Cinema pioneers

Cinema pioneers

A group of academics are recording people's memories of the "heroic" film projectionists of the Highlands and Islands Film Guild and the screenings they put on in make-shift venues across the region.

The guild was set up after World war Two to take cinema to remote locations, giving many people their first experience of seeing the world depicted on the screen.

Their visits were loved by many, but at times they generated controversy.

After securing funding to record the history of the service, the academics will try to recreate the atmosphere of a 1940s show with a screening at this week's Inverness Film Festival.

During World War Two, the Ministry of Information started sending film projectionists teams around the Highlands and Islands to show newsreels in village halls and other locations.


Although this was for propaganda purposes they proved popular. When the conflict was over the Scottish Agricultural Organisation Society suggested setting up a similar scheme to show a wider range of programmes, including entertainment films and cartoons, in the hope that this cultural offering would help stem depopulation.

Cinema pioneers

Screenings of 16mm films were held in village halls, schools and even army huts.

There was often no electricity supply and the projectionists had to cope with various technical challenges as well as the difficulties of travelling to remote locations with all their equipment.

The service was publicly funded showing films that were both educational and entertaining, but the service folded due to financial difficulties in 1971.

Dr Ian Goode, a lecturer in film and television studies at the University of Glasgow, is leading the team of academics who are working on the three-year research project.

"These heroic individuals went around not just in the summer but in the winter as well to take their film shows to communities," he said.

"There are tales of films being lost overboard on journeys to locations like North Ronaldsay in Orkney.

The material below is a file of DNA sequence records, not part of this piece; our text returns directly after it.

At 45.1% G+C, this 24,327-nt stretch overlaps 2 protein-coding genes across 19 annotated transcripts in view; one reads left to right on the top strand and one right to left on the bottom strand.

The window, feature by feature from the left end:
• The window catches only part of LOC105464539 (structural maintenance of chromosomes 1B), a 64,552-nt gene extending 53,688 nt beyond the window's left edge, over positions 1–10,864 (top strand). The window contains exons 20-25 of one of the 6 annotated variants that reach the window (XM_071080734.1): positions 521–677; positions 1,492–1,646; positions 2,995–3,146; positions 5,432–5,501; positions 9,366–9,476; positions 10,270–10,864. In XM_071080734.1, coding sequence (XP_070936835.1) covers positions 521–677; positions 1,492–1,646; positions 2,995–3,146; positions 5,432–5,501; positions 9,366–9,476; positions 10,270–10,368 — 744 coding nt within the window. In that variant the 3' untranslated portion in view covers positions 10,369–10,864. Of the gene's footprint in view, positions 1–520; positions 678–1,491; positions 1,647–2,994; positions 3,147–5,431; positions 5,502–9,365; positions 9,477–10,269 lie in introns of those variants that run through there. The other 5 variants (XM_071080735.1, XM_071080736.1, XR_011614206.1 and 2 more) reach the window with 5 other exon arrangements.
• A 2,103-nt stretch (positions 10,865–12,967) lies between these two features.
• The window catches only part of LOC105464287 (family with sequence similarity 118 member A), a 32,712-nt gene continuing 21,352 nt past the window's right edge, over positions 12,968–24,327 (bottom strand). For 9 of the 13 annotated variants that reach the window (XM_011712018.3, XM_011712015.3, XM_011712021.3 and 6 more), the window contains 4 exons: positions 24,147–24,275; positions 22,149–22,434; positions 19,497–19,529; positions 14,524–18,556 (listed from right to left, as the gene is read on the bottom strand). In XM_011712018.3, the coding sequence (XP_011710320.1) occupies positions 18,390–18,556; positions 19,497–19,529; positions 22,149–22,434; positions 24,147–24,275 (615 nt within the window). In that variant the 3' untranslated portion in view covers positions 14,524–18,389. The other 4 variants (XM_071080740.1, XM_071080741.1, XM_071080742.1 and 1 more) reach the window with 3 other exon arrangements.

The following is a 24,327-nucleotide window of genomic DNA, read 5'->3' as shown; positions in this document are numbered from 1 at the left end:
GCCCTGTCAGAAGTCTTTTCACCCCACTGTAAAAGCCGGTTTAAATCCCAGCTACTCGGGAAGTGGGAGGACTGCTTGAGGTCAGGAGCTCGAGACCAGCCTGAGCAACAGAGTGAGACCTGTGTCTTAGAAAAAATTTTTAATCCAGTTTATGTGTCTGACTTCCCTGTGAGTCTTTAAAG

"There were all kinds of tales about agriculture intruding on the shows such as livestock chewing through power cables.

"The struggle to put on the film shows in whatever spaces were available and the journeys the operators undertook to take the cinema to these communities add to its appeal and the extent to which it is remembered fondly.

"The venues were not very warm and not very comfortable yet people still went along willingly because they knew they would enjoy the film show.

"They were prepared to sit in the cold on hard benches. It was along way from the picture palace of the city."

Cinema pioneers

Dr Goode added: "We want to build an oral history of people's memories who can remember the Highlands and Islands Film Guild while they are still with us and secure their memories for the future.

"The lifespan of the guild running as it did from 1946 to 1971 gives us a chance to assess the first moment of the arrival of film as a medium in these areas and then to assess its decline as other leisure choices became available and the spectre of television appeared on the horizon."

A wide variety of films were shown which were often aimed at a family audience. There would be Laurel and Hardy classics as well as contemporary hits like James Bond films.

The guild also tried to show films they thought would particularly appeal to audiences in the Highlands and Islands. Whisky Galore was put on for this reason and was said to have generated record receipts.

For younger people it would have been their first experience of film and it would have been a real treat for children to go along.

However, the film guild and their projectionists were not always seen in a positive light.

Cinema pioneers

Dr Goode said: "If possible we are also interested in trying to find out about the resistance to the appearance of film in communities.

"There is evidence to suggest that certain families were resistant to it and prevented their children from attending. We also understand that there was opposition from certain areas of the church.

"There is mention of a minister on Scalpay on Harris walking along the queue of people waiting to get into a film show trying to persuade them out of going in to watch the films.

"We want to build up as complete and comprehensive a picture of the response to the film guild as we can. The fondly remembered narratives but also the other side of the story as well."

On Friday from 18:00, a special film guild programme is being put on as part of the Inverness Film Festival at Eden Court, in Inverness, using 16mm projector and 16mm film.

The organisers hope to recreate as close as they can a Highlands and Islands Film Guild programme from the late 1940s.

Dr Goode said: "The room won't be cold and the seats will be more comfortable but we hope to evoke something and get people to come along a share their memories with us."



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